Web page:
Measuring progress with the results of the activities also helps to improve the “definition of done”. This will most likely lead to a fruitful discussion before the work actually begins. Reviewing results is also more satisfactory for the customer, and is likely to lead to more constructive feedback than looking at the progress (or not) of a line on a bar chart.

You can also use Agile to become agile: for each review it is possible to improve how accurately you can forecast the results expected for the following review, and how precisely you can describe them.


3. Simplify

Agile TrainingAgile Principle 10. Simplicity, – the art of maximising the amount of work not done – is essential.

If you can take a step back it is possible to identify many ways of simplifying the project, both what is being done and how it is being done.

For this article we will take one example. No matter how large or complex the project it is essential to provide an overview of the whole thing in 30 seconds or less, ideally using some form of graphic illustration. The overview must be understandable to a reasonably intelligent person who has an adequate grasp of the language being used, not just reserved for the experts. This might sound like an insult to those who have been working for years on, for example, building an experimental thermonuclear reactor**, yet the benefits of creating this anchor cannot be over-estimated because that all the other elements of the project can link to it.

Producing the overview can be a challenge, so it is valuable to have a friendly person, neutral to the project, who can extract the bare bones thanks to not knowing too much of the detail. A reliable test of the effectiveness of the overview is that any member of the project team can present it. An even better test is if the Customer of the project can present it. If you calculate the number of times the project will need to be presented to newcomers then cutting the overview down from 30 minutes to 30 seconds represents a considerable time-saving and a real-life application of maximising the amount of work not done.


4. Customer centric

Agile Principle 1. The highest priority is to satisfy the customer through early and continuous delivery of valuable software.

However, if you are not actually working on a software project then it is perfectly legitimate, as we did for point 2, to substitute “results” instead of “software”. In either case it’s important to know what the customer ranks as “valuable”. You might think that this should have been number one on this list as well, so let’s see how the previous three points in this article contribute to building, maintaining, or, if necessary, rebuilding customer confidence.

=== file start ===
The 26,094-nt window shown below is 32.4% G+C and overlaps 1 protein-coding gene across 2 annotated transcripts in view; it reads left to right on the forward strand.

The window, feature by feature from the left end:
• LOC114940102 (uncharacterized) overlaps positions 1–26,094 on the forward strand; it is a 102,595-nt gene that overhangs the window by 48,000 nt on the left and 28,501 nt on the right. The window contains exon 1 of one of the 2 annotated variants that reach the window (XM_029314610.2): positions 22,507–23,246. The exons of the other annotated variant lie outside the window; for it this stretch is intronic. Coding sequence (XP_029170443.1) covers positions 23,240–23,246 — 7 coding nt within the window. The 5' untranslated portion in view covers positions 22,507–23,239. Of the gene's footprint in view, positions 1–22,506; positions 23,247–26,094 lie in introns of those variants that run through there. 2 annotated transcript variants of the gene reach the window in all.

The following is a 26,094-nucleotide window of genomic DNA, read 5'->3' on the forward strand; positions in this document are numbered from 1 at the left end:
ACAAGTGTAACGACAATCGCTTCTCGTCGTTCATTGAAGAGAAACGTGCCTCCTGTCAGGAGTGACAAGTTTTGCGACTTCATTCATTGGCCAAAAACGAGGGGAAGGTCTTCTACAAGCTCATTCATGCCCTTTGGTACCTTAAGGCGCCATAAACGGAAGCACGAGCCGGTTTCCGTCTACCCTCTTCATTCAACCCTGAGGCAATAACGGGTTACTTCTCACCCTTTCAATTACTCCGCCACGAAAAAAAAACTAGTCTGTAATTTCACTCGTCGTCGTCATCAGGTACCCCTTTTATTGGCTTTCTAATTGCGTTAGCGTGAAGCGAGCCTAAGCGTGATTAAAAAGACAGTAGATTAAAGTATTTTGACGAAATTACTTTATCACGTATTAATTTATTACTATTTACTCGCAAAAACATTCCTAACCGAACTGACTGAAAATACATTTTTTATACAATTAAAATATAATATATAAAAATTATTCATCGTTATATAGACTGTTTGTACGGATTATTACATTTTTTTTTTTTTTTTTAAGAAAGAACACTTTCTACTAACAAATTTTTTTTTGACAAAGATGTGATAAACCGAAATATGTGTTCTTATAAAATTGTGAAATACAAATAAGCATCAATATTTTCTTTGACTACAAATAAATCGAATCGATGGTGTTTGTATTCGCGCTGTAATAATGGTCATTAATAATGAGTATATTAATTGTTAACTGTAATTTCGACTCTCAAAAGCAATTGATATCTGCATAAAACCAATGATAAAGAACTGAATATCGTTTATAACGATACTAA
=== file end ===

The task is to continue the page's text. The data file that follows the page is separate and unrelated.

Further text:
Many Customers and Sponsors are overseeing multiple projects, as well as their other activities; their attention is in high demand. A concise 30-second description of the project (Point 3) brings their focus back onto it rapidly.

Next, by showing the Customer or Sponsor some concrete, measurable results (Point 2) the Project Manager can distinguish herself and the team from many of the other projects the Customer is handling. All too often the project manager only talks about issues. Of course, it would be naĂŻve to assume that these do not exist, but if this is the main topic on the agenda then it hardly builds any confidence. Problems and problem solving become so preponderant in the project that, focus on the Customer and value are lost. Talking about results and progress can make a refreshing change.

Thirdly, let the Customer know that the team has already implemented some improvements (Point 1) and what the impact has been. This demonstration of autonomy is likely to build trust and creates an opening to engage the Customer in the cycle of becoming more Agile.

Conclusion. Fully implementing the twelve principles given in the Agile Manifesto is a lengthy journey. It required commitment and dedication at all levels of the organisation: it is not going to happen overnight. However, this article does show what can be done to apply Agile principles, and how this can be beneficial, first and foremost for the project manager and the project team members.

** The website for the abovementioned experimental thermonuclear reactor is an excellent example of simplification: https://www.iter.org/mach.


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About Ben Johnson

Ben Johnson
Ben Johnson is an independent instructor who regularly delivers training for Strategy Execution. He is also a project manager and coach working with organisations to optimise the way they run their projects. For many years he has been applying Lean and Agile principles to the way development programmes are run to ensure the participants apply what they learn to their own reality, and the customers get the maximum value from their investment in training. He can be contacted at Ben.Johnson@wanadoo.fr